Effects of Sleep on the Cardiovascular System

Ella Rain
Dr. Joseph Ojile, CEO of Clayton Sleep Institute
Dr. Joseph Ojile, CEO of Clayton Sleep Institute

Dr. Joseph Ojile discusses the effects of sleep on the cardiovascular system in this LoveToKnow interview. The effects begin at the onset of falling asleep and continue through the five stages of sleep. Sleep apnea can negatively affect the cardiovascular system, leading to health problems if left untreated.

About Dr. Joseph Ojile

Dr. Joseph Ojile is an expert on sleep and the cardiovascular system. He founded the Clayton Sleep Institute, where he serves as CEO, and he is the managing director of Saint Louis Sleep Clinic. Dr. Ojile founded Midwest Updates in Sleep Medicine, a national continuing medical education (CME) program and he an associate professor for the Department of Internal Medicine Division of Pulmonary Medicine at Saint Louis University. He is the Medical Director of Sleep Services at St. Anthony's Medical Center.

Dr. Ojile is very active in a number of professional organizations including:

  • Academy of Sleep Medicine
  • American College of Chest Physicians
  • American Society of Internal Medicine
  • St. Louis Metropolitan Medical Society
  • American Thoracic Society

He is certified by:

  • National Board of Medical Examiners
  • American Board of Internal Medicine
  • American Board of Sleep Medicine
  • American Board of Pulmonary Diseases

Dr. Ojile has taken time out of his remarkably busy schedule to answer questions about the effects of sleep on the cardiovascular system.

Interview with Dr. Ojile: Effects of Sleep on the Cardiovascular System

Stages of Sleep

LoveToKnow (LTK): How does the onset of sleep affect the cardiovascular system?Dr. Joseph Ojile (JO): Sleep should generally be a 'restful' time for the cardiovascular system with reductions in both blood pressure and heart rate as well as catecholamines. Catecholamines are frequently called our 'fight or flight' hormones.

LTK: What changes occur during transitions between NonREM and REM sleep?

JO: The transitions from NonREM to REM are transitions to a more active brain and physiologic state. During this time there is muscle paralysis with the exception of the breathing and eye muscles. We know people are in REM because they have specific eye movements which we monitor while their other muscles are paralyzed. Theoretically, one of the reasons for the muscle paralysis is so folks do not 'act out' their dreams. Up to 85 percent of dreams occur during REM sleep.

LTK: How does REM sleep affect the circulatory system?

JO: REM sleep is the most physiologically active--the brain appears the same as when awake and the body's cardiovascular system shows the most activity.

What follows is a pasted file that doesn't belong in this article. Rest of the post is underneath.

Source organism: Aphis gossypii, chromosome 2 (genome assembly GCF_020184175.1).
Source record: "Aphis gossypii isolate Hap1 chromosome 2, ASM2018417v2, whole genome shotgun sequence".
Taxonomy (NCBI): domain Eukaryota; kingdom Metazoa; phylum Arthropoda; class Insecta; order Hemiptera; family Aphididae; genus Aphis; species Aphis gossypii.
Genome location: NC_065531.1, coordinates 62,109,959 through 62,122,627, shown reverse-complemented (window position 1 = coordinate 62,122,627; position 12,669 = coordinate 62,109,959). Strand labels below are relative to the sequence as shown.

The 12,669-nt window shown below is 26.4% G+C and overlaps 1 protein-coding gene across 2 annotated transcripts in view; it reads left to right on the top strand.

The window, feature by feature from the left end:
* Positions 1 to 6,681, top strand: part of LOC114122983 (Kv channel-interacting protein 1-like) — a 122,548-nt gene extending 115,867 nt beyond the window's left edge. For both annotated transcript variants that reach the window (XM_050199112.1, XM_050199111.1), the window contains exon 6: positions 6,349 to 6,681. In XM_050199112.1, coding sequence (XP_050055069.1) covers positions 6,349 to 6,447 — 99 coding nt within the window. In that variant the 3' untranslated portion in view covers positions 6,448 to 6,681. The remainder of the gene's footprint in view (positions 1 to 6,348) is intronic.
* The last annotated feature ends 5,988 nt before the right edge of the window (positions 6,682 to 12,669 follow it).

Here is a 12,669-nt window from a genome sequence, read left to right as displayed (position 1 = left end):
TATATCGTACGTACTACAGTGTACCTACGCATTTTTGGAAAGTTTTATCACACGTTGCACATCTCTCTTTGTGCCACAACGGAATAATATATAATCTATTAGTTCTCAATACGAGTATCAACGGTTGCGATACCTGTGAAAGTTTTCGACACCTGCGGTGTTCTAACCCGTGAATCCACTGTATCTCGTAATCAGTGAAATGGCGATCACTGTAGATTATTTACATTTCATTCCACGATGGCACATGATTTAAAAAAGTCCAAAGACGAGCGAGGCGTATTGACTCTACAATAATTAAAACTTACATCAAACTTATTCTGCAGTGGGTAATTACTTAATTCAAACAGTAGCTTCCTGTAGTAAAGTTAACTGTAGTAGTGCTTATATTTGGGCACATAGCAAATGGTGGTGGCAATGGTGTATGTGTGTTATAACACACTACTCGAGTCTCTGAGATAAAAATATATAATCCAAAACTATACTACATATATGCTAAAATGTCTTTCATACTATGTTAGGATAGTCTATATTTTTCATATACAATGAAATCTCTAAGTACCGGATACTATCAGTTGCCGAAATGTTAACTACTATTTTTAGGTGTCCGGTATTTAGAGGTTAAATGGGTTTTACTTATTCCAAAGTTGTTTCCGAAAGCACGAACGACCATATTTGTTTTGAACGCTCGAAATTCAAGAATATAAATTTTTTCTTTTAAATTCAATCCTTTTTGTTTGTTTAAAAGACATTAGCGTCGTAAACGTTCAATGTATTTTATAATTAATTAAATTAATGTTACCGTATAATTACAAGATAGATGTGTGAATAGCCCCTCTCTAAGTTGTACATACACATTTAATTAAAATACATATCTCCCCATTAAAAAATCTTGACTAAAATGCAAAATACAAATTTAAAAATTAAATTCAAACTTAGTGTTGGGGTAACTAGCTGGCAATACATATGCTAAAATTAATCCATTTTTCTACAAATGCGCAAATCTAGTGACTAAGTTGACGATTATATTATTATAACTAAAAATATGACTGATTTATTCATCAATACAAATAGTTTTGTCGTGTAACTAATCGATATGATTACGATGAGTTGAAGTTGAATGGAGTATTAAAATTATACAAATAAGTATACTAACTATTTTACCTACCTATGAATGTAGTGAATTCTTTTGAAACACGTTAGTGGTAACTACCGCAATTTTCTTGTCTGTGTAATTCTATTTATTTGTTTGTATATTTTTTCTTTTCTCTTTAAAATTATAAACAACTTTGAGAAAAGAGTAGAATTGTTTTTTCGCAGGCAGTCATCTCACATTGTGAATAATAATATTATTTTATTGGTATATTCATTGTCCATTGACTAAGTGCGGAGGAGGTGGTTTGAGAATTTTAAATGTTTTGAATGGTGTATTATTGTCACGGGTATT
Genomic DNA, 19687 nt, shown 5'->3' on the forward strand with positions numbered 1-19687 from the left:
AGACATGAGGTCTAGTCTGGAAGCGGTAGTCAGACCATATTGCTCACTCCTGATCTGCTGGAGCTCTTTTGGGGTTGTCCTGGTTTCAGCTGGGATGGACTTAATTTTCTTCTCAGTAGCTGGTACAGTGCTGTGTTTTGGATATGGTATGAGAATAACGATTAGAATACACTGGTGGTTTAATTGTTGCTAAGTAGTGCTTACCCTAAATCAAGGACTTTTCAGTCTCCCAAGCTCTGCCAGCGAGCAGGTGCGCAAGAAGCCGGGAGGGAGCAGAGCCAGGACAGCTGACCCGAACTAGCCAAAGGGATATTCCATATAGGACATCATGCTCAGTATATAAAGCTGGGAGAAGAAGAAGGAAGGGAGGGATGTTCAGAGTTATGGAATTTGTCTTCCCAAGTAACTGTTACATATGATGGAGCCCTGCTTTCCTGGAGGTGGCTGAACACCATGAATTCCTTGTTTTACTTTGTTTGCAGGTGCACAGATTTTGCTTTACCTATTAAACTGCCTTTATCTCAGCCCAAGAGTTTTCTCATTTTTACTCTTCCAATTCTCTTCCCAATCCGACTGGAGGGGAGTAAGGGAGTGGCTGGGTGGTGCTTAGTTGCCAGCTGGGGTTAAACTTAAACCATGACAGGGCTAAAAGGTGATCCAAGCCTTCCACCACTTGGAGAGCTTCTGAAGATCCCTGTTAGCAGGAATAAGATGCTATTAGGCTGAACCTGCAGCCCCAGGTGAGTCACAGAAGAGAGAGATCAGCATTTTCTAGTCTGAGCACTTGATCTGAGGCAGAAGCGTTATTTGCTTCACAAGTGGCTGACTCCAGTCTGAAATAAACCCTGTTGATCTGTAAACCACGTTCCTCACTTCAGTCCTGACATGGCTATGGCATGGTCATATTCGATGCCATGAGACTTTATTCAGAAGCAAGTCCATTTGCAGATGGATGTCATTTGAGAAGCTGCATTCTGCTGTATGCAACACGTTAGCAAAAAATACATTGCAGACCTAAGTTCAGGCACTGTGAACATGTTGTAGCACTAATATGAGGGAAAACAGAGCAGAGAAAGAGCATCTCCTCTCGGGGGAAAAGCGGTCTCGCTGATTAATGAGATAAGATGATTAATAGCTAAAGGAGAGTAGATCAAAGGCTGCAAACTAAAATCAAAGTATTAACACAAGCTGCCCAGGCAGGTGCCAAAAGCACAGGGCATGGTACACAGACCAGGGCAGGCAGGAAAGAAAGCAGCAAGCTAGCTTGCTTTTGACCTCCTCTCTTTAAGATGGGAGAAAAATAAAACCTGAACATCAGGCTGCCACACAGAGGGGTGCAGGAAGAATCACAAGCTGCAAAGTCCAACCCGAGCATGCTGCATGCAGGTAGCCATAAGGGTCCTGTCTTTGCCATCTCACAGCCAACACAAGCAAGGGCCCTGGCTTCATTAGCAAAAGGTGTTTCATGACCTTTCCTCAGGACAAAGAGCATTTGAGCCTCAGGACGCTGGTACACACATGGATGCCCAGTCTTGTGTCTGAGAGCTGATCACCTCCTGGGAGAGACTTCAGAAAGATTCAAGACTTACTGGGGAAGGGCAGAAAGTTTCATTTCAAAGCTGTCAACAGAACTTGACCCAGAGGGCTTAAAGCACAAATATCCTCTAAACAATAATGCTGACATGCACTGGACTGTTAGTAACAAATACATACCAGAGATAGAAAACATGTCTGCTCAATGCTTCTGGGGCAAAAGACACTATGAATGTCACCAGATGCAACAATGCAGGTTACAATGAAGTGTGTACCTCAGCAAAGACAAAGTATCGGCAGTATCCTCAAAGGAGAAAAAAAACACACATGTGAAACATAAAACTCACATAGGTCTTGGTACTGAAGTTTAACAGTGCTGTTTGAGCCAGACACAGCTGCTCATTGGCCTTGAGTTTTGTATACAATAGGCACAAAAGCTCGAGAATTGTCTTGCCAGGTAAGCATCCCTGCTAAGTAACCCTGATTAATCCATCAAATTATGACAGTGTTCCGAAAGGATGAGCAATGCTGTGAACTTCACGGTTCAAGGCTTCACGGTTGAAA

Sleep Related Breathing Disorders

LTK: Many people suffer from sleep related breathing problems. Is there a relationship between cardiovascular disease and obstructive sleep apnea? JO: One of the reasons that obstructive sleep apnea is so injurious to the circulatory system is that, instead of seeing the reduction in heart rate, blood pressure and catecholamines, there is a 'sawtooth' acceleration of all these parameters with marked stress on the cardiovascular system. This is thought to contribute to the increase in hypertension, heart disease and stroke in obstructive sleep apnea patients.

LTK: The causes of central sleep apnea differ from obstructive sleep apnea. How does central sleep apnea affect the cardiovascular system?

JO: Central sleep apnea is seen at higher altitudes (going to the mountains from Saint Louis), with heart disease (frequently with congestive heart failure), and neurologic injury (stroke, for example). It can portend a risk for long term illness in some patients, but this is less clear.

Medication and Alcohol

LTK: Many different factors can interfere with the ability to sleep well. Do medications and alcohol affect the cardiovascular system during sleep?JO: Medications, depending on their chemical properties, can certainly affect sleep. Alcohol is very disruptive to sleep. It is initially sedating; but, after approximately four hours, it becomes irritating to the brain and disrupts sleep. In addition, to continue the sedative affects, the dose of alcohol must usually be increased resulting in increasing use of alcohol.


Special thanks to Dr. Joseph Ojile for answering questions about sleep and the cardiovascular system. Learn more by visiting the Clayton Sleep Institute website where you will find articles, information about sleep studies and a sleeping quiz.

Was this page useful?
Effects of Sleep on the Cardiovascular System